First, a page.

According to [Manfred Nowak's] latest proposal, the vast majority of current detainees (all but "5-10%") should either be repatriated to their countries of origin or—presumably in case they might face "persecution" in the latter—taken in as "refugees" by "European countries or others such as Chile and Argentina."4 Were this proposal implemented, it would transform captured combatants in what are by all accounts ongoing hostilities into political asylum-seekers—an act of benevolence toward the enemy that is surely unprecedented in the annals of warfare!writes John Rosenthal in a chilling article that looks deeper into the Europeans' antecedents than has been done before (emphasis in bold is mine).
…the revisionism of Ermacora and his colleagues has not involved denying the crimes of Nazi Germany, but rather diminishing their significance by affirming the commission of commensurate crimes by the Allied powers. In this sense, they pioneered the practice of moral equivalence that is the hallmark of so much of the criticism leveled against the U.S. in its current war with Islamist terror groups. Thus, in 1991, in a commissioned "expert opinion" for the Bavarian government, Ermacora concluded that the expulsion of the Sudeten-Germans constituted a "genocide and crime against humanity." Thereby, the unquestionable suffering that Allied policies inflicted on Germans was upgraded to a "crime" on par with those committed by Germans against the populations that had been previously subjected to Nazi rule and, in particular, to the "signature" crime of Nazi Germany: the systematic extermination of European Jewry. Thereby too, the concept of genocide gets banalized, making the enormity of Nazi Germany's crimes more difficult to grasp and impossible to name.Update: The hyper-inflationary conception of genocide, holocaust, and other Nazi crimes never seems to cease (merci à RV).
Such revisionism has often been accompanied by unmistakable tones of resentment—and sometimes, indeed, outright revanchism—toward the United States and its WWII allies. The authority whom Ermacora cites for his "scientific" account of the Potsdam Agreement and its consequences, the American-born Alfred de Zayas, has, for instance, in a recent interview with the Germany weekly Junge Freiheit, denounced Roosevelt and Churchill as "war criminals." In a similar vein, yet another influential German NGO, the Society for Endangered Peoples (GfbV), published a memorandum in 1998 titled "For an Independent International Criminal Court! Remember [the] Crimes of the Permanent Members of the UN Security Council!"
The GfbV has made a hyper-inflationary conception of genocide into its calling card. GfbV founder Tilman Zülch has declared the 20th century the "Century of Genocides" and in his seemingly endless enumeration of modern genocides the crimes of Nazi Germany—in his words, "the most terrible in German history" (my italics)—fade into relative insignificance. In keeping with Felix Ermacora's "expert opinion," Zülch includes the forced transfer of the Sudeten-Germans in his enumeration. Indeed, it turns out on closer inspection that the Allied powers that defeated Nazi Germany are made either directly or indirectly responsible for the bulk of the alleged crimes included in Zülch's account, with the United States, at least as measured in Zülch's expenditure of verbiage, seemingly topping the list.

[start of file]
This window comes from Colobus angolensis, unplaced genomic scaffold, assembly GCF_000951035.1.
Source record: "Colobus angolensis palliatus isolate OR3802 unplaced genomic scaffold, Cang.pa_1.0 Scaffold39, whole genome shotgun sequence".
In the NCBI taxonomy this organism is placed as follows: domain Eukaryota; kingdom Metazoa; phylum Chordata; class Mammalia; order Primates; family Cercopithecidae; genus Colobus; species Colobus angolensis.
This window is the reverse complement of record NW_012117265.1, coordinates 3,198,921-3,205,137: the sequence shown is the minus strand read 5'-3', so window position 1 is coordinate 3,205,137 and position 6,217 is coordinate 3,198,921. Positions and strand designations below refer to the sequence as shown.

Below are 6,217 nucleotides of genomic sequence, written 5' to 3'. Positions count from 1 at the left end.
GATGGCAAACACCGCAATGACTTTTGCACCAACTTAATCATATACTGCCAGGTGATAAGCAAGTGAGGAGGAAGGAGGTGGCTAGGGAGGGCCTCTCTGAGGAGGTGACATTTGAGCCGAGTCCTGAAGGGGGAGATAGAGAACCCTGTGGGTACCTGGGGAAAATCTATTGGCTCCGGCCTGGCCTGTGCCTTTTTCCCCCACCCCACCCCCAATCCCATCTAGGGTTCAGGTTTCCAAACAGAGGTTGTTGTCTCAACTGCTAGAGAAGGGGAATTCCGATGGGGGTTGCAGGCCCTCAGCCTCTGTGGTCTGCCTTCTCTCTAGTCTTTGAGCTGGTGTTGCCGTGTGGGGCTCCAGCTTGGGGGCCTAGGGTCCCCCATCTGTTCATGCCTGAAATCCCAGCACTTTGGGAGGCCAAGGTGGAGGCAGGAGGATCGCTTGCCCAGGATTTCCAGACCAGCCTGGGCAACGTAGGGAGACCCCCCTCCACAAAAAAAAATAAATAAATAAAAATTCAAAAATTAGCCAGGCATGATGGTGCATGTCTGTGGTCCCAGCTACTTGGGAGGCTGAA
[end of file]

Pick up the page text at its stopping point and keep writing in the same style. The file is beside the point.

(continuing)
…Manfred Nowak's charges of "torture" against the U.S. can be understood as just the latest instance of the debased usage of key categories in international humanitarian law that Ermacora and his revisionist colleagues pioneered. It was perhaps only to be expected that the challenges faced by America in its current war should provide renewed impetus for the old anti-American resentments that have animated this usage. To close Guantanamo in deference to such resentments would not serve the cause of justice. In light of the potential risk to American security, however, it could well end up serving the cause of a furtive and long-awaited revenge.
The phrase ‘climate change denier’ is meant to be evocative of the phrase ‘holocaust denierUpdate 2: Medienkritik quotes the Washington Post's Charles Lane as reporting on yet another instance of forward-looking Europeans' principled "stand" against reactionary American "crimes" hiding an uglier picture.
…the actual history of the German death penalty ban casts this claim [that of the lessons learned from Nazi state-sponsored killing] in a different light. Article 102 was in fact the brainchild of a right-wing politician who sympathized with convicted Nazi war criminals — and sought to prevent their execution by British and American occupation authorities. Far from intending to repudiate the barbarism of Hitler, the author of Article 102 wanted to make a statement about the supposed excesses of Allied victors' justice.In other words, when Europeans say their lofty principles stem from their experience during the Second World War, it is far from false, albeit not always in ways that the proud current masses think…